respondents)                   (respondents may give more than
                                                                                     one category)
        Passing (Various)                       30.0                                       9
        Walkers                                 20.0                                       6
        Golfers                                 20.0                                       6
        Fishers                                 16.7                                       5
        Leisure Breaks                          13.3                                       4
        Overseas                                10.0                                       3
        Bikers                                  3.3                                        1
        Cyclists                                3.3                                        1
        Bird Watchers                           3.3                                        1
        Divers                                  3.3                                        1
        Holiday Makers                          3.3                                        1
        Visiting Friends                        3.3                                        1
        and Relatives
        Shooting                                3.3                                        1



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It should be noted that although tables 2 and 3 identify revenue figures and markets associated with accommodation, when
asked to state their dependency on the local market the majority (83.3%) of the respondents ranked it as either high or
medium. The emphasis placed on the local market reflects those hotels actively engaged in bar and restaurant trade, whilst
those hoteliers rating the local market as being of low dependency arguably reflect limited food and beverage sales.


All hotel owner/managers were asked to identify involvement in any sporting clubs or organisations. Surprisingly given the
area‟s reputation for outdoor pursuit membership was limited. Six responses were recorded including one respondent who
was a member of two sports clubs, but explicit networking for commercial purposes appeared minimal limited, although two
hoteliers with strong rugby links admitted they had gained business from networking with the rugby community. Further
questionning of membership of business or trade associations (Table 4) reveals membership of small business organisations
as the most common form of membership, in contrast only three respondents are members of hospitality organisations.


                Table 4– Business Clubs and Organisations, other than Tourist Board                       n=30
                                                                Percentage of Owner/Managers who are involved
                Clubs and Organisations (Business)              with these Clubs/Organisations % (number) -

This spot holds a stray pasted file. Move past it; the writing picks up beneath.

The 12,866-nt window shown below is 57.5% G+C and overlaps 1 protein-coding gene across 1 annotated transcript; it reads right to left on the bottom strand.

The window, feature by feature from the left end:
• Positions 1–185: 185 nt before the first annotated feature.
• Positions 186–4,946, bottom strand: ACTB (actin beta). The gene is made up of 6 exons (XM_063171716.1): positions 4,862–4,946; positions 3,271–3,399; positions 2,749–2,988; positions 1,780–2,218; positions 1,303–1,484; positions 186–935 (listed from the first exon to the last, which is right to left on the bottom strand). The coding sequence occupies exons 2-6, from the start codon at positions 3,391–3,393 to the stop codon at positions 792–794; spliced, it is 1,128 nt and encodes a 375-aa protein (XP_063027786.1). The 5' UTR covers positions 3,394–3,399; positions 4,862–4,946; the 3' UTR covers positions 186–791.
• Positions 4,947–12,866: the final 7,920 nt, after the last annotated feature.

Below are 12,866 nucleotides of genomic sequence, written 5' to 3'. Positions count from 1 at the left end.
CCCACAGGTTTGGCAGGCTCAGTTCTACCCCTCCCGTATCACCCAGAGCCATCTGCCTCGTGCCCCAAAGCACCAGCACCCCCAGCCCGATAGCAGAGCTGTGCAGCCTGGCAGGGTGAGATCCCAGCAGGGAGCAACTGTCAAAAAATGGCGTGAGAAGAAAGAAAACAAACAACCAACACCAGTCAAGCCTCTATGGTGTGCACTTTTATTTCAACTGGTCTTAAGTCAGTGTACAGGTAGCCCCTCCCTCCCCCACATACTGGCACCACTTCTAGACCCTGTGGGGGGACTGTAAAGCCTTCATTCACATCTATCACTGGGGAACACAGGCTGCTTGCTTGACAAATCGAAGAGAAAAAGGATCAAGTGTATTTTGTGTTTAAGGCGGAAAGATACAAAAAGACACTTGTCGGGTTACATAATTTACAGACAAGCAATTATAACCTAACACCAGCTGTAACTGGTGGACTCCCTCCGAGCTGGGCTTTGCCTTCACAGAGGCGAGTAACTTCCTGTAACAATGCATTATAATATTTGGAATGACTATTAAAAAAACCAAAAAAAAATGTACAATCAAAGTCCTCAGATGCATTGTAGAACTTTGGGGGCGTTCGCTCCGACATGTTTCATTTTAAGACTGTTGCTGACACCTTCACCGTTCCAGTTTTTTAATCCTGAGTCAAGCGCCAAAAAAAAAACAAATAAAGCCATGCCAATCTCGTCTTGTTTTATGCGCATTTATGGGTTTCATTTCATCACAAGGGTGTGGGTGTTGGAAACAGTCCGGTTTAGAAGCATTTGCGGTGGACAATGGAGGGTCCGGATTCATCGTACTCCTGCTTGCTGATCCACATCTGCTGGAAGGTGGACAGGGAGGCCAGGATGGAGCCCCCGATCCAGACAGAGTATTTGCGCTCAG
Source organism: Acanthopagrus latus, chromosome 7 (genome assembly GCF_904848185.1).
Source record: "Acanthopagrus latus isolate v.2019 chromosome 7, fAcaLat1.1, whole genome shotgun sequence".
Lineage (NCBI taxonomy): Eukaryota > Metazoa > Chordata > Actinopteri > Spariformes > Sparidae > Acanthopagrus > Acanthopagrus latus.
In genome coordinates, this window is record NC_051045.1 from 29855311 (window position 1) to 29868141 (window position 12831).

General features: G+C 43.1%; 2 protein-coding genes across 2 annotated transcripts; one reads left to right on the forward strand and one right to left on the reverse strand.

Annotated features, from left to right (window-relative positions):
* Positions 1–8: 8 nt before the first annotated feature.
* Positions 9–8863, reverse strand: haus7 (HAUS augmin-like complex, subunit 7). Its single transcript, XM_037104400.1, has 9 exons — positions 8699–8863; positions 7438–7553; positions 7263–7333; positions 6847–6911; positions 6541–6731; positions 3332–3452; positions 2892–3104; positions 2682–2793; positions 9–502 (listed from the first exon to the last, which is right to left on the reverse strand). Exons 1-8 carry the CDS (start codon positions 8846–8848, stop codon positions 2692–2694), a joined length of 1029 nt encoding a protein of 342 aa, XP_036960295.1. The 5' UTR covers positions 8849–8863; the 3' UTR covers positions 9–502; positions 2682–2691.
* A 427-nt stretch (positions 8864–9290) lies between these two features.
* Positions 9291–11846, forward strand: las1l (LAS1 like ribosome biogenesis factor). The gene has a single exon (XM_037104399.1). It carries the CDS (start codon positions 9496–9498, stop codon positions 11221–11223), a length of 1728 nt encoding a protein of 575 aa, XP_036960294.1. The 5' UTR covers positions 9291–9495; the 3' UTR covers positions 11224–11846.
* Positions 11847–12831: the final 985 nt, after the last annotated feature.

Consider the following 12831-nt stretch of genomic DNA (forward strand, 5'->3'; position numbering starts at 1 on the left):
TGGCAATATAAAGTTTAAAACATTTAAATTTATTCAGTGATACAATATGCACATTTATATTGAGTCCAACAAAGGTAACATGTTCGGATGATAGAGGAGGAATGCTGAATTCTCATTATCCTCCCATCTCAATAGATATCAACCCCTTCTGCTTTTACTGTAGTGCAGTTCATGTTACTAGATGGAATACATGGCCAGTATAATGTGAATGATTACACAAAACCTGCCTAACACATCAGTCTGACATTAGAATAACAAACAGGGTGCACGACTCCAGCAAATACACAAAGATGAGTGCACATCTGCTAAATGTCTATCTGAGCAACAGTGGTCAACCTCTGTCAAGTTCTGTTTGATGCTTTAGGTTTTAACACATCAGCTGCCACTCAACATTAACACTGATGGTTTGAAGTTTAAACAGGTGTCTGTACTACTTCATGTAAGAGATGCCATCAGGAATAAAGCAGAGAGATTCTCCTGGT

respondents may give more than one category
       Small business organisations i.e. Federation of Small                           26.4% (8)
       Business, Federation of Private Business
       Hospitality Trade Associations e.g. British                                     10.0%(3)
       Hospitality Association, HCIMA, Scottish Chef
       Chamber of Commerce                                                             10.0%(3)
       Automobile Association/ RAC                                                      6.6%(2)
       Marketing/Purchasing consortium                                                  6.6%(2)
       Rotary                                                                           3.3%(1)
       Political                                                                        3.3%(1)
       Sports Social                                                                    6.6%(2)
       Other clubs and organisation                                                     6.6%(2)
       No identified clubs and organisations                                           16.7%(5)


DISCUSSIONS
Analysis of the themes identifies a rich history of SITs and it is evident that whilst some hoteliers explicitly have harnessed
these networks to shape their business, other hoteliers have failed to cultivate these networks either through choice or

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ignorance. Initial evidence suggests that within the context of the eight themes three networks emerge; the family, staff, and
support networks. The quality of these experiences either positively or negatively is illuminating. Networks based on the
family reflect generally positive experiences, staff relationships reveal a mixture of positive and negative incidents, and
support agencies predominately negative. These findings reflect the earlier literature (North, Blackburn, and Curran 1996;
Dodd 1997) which support the contention that those networks that had more homogeneous experiences had a more deeply
embedded and consequently successful network.


Twenty-two SITs associated with the family were identified and comprise three networks; one network exists between the
hotelier and his/her spouse/partner, a second network centres on his/her children, and a third network emerges between the